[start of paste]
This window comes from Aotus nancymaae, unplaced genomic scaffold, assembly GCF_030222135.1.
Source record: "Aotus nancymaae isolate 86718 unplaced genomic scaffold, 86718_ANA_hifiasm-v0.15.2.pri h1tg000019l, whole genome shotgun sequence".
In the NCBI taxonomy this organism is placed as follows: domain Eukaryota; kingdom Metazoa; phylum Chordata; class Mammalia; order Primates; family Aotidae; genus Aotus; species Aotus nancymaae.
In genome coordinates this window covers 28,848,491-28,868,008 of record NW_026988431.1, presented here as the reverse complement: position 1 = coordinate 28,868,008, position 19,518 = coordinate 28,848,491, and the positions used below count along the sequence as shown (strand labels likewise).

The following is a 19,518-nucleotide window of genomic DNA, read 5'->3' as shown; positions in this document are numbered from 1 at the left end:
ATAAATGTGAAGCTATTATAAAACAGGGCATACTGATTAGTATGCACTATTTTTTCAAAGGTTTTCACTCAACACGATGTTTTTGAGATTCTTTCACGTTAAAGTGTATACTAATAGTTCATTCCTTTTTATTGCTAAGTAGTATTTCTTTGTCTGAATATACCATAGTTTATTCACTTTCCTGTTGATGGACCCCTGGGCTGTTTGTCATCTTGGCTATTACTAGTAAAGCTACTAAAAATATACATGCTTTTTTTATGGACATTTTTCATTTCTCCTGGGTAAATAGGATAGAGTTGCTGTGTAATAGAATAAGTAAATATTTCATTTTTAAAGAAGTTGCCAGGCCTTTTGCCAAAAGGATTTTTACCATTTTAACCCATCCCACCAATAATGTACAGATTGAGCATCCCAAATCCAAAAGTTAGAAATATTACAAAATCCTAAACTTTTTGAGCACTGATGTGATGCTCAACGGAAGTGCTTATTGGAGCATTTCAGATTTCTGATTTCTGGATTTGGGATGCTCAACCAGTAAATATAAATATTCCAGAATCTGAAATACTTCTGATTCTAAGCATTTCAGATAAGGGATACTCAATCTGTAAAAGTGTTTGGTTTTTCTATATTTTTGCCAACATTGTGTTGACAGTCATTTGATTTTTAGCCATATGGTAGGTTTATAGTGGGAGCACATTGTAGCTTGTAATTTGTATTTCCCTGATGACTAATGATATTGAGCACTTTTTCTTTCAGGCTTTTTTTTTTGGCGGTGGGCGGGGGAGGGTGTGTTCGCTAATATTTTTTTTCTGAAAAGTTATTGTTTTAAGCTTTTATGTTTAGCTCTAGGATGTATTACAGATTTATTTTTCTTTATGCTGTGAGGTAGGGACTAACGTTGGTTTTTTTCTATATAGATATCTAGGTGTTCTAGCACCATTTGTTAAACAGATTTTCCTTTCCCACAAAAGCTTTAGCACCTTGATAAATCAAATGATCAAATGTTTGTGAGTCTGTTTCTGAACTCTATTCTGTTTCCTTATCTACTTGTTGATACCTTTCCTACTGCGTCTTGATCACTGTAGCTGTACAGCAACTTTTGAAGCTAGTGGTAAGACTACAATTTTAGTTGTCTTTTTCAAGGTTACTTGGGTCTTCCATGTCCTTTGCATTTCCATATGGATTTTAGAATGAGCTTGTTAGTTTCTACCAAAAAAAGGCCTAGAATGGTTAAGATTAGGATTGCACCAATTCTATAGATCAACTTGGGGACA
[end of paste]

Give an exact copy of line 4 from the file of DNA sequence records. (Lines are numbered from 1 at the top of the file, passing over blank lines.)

In genome coordinates this window covers 28,848,491-28,868,008 of record NW_026988431.1, presented here as the reverse complement: position 1 = coordinate 28,868,008, position 19,518 = coordinate 28,848,491, and the positions used below count along the sequence as shown (strand labels likewise).